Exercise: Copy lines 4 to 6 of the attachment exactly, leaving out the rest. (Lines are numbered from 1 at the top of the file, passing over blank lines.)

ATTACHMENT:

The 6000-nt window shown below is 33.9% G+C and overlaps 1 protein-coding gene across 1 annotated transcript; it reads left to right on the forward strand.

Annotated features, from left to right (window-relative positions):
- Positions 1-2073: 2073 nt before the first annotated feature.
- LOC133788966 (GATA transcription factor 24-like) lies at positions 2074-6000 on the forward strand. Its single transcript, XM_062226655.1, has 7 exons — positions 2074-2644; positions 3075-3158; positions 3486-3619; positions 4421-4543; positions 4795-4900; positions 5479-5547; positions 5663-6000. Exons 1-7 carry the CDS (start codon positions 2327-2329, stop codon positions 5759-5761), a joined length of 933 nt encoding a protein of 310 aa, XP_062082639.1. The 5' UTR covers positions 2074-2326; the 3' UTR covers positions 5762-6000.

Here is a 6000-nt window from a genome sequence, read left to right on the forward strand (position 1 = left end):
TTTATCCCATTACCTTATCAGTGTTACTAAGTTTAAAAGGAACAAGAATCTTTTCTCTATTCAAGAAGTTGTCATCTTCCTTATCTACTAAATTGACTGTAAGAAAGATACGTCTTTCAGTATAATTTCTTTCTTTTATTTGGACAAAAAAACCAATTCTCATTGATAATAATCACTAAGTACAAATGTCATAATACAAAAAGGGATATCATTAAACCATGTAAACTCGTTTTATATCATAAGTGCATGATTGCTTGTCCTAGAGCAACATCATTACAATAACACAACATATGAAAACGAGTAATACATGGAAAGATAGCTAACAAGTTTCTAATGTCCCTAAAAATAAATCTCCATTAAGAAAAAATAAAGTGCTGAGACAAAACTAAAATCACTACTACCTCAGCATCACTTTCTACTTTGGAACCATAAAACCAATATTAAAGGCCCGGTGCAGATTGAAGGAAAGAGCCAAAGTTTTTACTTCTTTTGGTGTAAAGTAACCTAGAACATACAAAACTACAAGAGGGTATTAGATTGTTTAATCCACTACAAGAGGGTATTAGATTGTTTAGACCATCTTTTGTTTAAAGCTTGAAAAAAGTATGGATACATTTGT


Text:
- LOC133788966 (GATA transcription factor 24-like) lies at positions 2074-6000 on the forward strand. Its single transcript, XM_062226655.1, has 7 exons — positions 2074-2644; positions 3075-3158; positions 3486-3619; positions 4421-4543; positions 4795-4900; positions 5479-5547; positions 5663-6000. Exons 1-7 carry the CDS (start codon positions 2327-2329, stop codon positions 5759-5761), a joined length of 933 nt encoding a protein of 310 aa, XP_062082639.1. The 5' UTR covers positions 2074-2326; the 3' UTR covers positions 5762-6000.

Here is a 6000-nt window from a genome sequence, read left to right on the forward strand (position 1 = left end):
TTTATCCCATTACCTTATCAGTGTTACTAAGTTTAAAAGGAACAAGAATCTTTTCTCTATTCAAGAAGTTGTCATCTTCCTTATCTACTAAATTGACTGTAAGAAAGATACGTCTTTCAGTATAATTTCTTTCTTTTATTTGGACAAAAAAACCAATTCTCATTGATAATAATCACTAAGTACAAATGTCATAATACAAAAAGGGATATCATTAAACCATGTAAACTCGTTTTATATCATAAGTGCATGATTGCTTGTCCTAGAGCAACATCATTACAATAACACAACATATGAAAACGAGTAATACATGGAAAGATAGCTAACAAGTTTCTAATGTCCCTAAAAATAAATCTCCATTAAGAAAAAATAAAGTGCTGAGACAAAACTAAAATCACTACTACCTCAGCATCACTTTCTACTTTGGAACCATAAAACCAATATTAAAGGCCCGGTGCAGATTGAAGGAAAGAGCCAAAGTTTTTACTTCTTTTGGTGTAAAGTAACCTAGAACATACAAAACTACAAGAGGGTATTAGATTGTTTAATCCACTACAAGAGGGTATTAGATTGTTTAGACCATCTTTTGTTTAAAGCTTGAAAAAAGTATGGATACATTTGT